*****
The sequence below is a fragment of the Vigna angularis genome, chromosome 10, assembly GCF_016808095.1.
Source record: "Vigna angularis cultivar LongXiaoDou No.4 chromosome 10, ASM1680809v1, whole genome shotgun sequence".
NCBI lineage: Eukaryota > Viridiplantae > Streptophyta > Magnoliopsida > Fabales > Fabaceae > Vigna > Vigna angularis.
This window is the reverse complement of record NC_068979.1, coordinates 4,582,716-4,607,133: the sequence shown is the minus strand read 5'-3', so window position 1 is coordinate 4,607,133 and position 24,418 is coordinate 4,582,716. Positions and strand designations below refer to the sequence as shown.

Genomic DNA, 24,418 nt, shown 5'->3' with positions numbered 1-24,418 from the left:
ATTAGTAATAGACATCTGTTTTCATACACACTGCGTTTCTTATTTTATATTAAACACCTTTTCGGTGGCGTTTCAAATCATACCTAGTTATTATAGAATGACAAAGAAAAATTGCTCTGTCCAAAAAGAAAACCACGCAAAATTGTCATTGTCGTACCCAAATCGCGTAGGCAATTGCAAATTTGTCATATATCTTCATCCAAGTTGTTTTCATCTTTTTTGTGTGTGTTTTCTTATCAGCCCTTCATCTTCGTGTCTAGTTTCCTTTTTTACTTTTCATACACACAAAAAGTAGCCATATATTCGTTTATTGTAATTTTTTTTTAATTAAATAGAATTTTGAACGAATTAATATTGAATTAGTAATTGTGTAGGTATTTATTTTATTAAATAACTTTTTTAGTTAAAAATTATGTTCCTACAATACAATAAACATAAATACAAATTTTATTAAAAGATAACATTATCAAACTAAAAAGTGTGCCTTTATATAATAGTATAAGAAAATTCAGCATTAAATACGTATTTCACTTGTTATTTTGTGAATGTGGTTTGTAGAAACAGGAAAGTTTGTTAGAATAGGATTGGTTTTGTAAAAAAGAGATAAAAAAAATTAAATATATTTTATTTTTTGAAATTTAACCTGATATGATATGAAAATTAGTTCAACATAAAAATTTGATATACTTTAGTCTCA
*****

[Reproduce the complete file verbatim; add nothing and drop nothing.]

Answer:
The sequence below is a fragment of the Vigna angularis genome, chromosome 10, assembly GCF_016808095.1.
Source record: "Vigna angularis cultivar LongXiaoDou No.4 chromosome 10, ASM1680809v1, whole genome shotgun sequence".
NCBI lineage: Eukaryota > Viridiplantae > Streptophyta > Magnoliopsida > Fabales > Fabaceae > Vigna > Vigna angularis.
This window is the reverse complement of record NC_068979.1, coordinates 4,582,716-4,607,133: the sequence shown is the minus strand read 5'-3', so window position 1 is coordinate 4,607,133 and position 24,418 is coordinate 4,582,716. Positions and strand designations below refer to the sequence as shown.

Genomic DNA, 24,418 nt, shown 5'->3' with positions numbered 1-24,418 from the left:
ATTAGTAATAGACATCTGTTTTCATACACACTGCGTTTCTTATTTTATATTAAACACCTTTTCGGTGGCGTTTCAAATCATACCTAGTTATTATAGAATGACAAAGAAAAATTGCTCTGTCCAAAAAGAAAACCACGCAAAATTGTCATTGTCGTACCCAAATCGCGTAGGCAATTGCAAATTTGTCATATATCTTCATCCAAGTTGTTTTCATCTTTTTTGTGTGTGTTTTCTTATCAGCCCTTCATCTTCGTGTCTAGTTTCCTTTTTTACTTTTCATACACACAAAAAGTAGCCATATATTCGTTTATTGTAATTTTTTTTTAATTAAATAGAATTTTGAACGAATTAATATTGAATTAGTAATTGTGTAGGTATTTATTTTATTAAATAACTTTTTTAGTTAAAAATTATGTTCCTACAATACAATAAACATAAATACAAATTTTATTAAAAGATAACATTATCAAACTAAAAAGTGTGCCTTTATATAATAGTATAAGAAAATTCAGCATTAAATACGTATTTCACTTGTTATTTTGTGAATGTGGTTTGTAGAAACAGGAAAGTTTGTTAGAATAGGATTGGTTTTGTAAAAAAGAGATAAAAAAAATTAAATATATTTTATTTTTTGAAATTTAACCTGATATGATATGAAAATTAGTTCAACATAAAAATTTGATATACTTTAGTCTCA